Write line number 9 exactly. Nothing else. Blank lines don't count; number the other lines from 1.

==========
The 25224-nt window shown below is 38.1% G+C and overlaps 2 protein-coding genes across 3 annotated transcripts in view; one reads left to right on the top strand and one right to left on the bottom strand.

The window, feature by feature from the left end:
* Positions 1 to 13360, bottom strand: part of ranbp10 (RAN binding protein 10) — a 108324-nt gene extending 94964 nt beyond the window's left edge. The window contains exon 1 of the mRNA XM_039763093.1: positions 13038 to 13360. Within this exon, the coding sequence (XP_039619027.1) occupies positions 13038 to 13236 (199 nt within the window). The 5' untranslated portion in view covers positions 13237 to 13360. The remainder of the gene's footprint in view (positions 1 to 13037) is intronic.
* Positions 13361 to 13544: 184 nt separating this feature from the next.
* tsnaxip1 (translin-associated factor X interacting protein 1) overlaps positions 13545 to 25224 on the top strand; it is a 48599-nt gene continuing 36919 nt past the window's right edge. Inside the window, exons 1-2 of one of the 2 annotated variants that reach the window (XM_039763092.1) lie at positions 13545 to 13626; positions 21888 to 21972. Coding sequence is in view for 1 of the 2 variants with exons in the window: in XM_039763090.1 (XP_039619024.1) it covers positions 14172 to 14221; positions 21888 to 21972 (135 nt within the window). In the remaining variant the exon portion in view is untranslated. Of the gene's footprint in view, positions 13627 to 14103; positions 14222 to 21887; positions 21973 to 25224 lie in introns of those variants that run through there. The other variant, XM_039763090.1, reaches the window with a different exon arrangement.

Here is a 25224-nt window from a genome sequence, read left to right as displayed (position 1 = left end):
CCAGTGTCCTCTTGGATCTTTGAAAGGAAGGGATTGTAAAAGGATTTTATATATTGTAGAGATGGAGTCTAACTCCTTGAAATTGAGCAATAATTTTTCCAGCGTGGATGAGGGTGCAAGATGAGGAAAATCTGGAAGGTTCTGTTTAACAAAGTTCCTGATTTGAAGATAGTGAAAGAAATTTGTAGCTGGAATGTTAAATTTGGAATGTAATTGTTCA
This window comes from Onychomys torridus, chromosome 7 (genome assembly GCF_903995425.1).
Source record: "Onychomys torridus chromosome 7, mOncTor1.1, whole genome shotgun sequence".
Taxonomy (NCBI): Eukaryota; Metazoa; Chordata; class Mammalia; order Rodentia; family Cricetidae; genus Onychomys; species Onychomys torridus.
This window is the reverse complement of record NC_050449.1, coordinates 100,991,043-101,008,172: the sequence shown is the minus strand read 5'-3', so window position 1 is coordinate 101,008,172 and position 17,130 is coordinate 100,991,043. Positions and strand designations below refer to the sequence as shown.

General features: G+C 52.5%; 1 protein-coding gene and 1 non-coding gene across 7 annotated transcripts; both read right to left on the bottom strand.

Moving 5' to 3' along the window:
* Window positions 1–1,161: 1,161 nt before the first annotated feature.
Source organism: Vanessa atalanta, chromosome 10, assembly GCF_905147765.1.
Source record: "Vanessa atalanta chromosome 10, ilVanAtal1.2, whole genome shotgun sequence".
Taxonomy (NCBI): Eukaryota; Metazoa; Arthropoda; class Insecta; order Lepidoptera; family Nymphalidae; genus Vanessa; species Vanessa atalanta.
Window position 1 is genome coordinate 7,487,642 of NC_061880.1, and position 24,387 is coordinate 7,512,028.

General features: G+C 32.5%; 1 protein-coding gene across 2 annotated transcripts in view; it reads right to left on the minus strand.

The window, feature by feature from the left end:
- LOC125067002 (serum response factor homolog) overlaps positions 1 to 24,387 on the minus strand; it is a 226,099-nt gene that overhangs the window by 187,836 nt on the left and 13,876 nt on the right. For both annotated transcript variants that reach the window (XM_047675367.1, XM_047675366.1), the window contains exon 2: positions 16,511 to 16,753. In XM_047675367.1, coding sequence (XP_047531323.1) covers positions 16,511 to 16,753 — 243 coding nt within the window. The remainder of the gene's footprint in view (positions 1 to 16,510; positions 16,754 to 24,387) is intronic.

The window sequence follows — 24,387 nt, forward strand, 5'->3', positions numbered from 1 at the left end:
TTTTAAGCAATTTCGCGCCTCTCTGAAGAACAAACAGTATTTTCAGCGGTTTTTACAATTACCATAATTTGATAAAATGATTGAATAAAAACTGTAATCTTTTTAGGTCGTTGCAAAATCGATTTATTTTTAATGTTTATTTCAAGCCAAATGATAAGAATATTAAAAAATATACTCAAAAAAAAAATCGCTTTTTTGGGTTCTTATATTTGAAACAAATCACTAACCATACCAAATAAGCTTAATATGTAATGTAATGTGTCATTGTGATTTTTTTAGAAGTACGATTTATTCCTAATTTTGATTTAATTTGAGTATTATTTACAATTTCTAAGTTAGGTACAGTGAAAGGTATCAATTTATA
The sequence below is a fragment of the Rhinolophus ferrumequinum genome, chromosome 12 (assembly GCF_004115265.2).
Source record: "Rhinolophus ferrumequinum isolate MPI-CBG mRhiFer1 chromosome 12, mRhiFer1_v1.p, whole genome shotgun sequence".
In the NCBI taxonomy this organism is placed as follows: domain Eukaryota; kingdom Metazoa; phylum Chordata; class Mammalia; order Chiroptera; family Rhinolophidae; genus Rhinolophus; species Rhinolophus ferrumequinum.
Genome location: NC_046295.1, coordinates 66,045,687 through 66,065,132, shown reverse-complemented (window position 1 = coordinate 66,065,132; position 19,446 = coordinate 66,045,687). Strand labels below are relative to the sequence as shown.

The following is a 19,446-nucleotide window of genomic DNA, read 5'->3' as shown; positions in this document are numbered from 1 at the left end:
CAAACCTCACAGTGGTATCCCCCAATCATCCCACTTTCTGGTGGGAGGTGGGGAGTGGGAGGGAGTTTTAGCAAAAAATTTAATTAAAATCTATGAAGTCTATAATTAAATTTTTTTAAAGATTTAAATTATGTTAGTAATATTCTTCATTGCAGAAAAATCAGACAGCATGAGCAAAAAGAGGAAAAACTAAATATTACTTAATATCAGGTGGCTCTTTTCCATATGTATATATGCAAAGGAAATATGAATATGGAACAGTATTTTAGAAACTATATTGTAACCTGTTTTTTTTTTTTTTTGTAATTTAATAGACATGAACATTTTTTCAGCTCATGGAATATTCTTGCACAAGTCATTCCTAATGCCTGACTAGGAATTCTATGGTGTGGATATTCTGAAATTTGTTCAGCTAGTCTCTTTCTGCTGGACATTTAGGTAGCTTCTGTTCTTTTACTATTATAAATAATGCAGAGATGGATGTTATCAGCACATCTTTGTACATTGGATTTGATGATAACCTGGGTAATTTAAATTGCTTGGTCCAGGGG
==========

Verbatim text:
Source record: "Onychomys torridus chromosome 7, mOncTor1.1, whole genome shotgun sequence".